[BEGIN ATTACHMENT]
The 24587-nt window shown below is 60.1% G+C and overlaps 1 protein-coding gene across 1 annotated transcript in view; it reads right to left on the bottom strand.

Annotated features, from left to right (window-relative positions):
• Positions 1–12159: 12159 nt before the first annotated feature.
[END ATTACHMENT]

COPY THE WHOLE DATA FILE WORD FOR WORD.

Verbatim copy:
The 24587-nt window shown below is 60.1% G+C and overlaps 1 protein-coding gene across 1 annotated transcript in view; it reads right to left on the bottom strand.

Annotated features, from left to right (window-relative positions):
• Positions 1–12159: 12159 nt before the first annotated feature.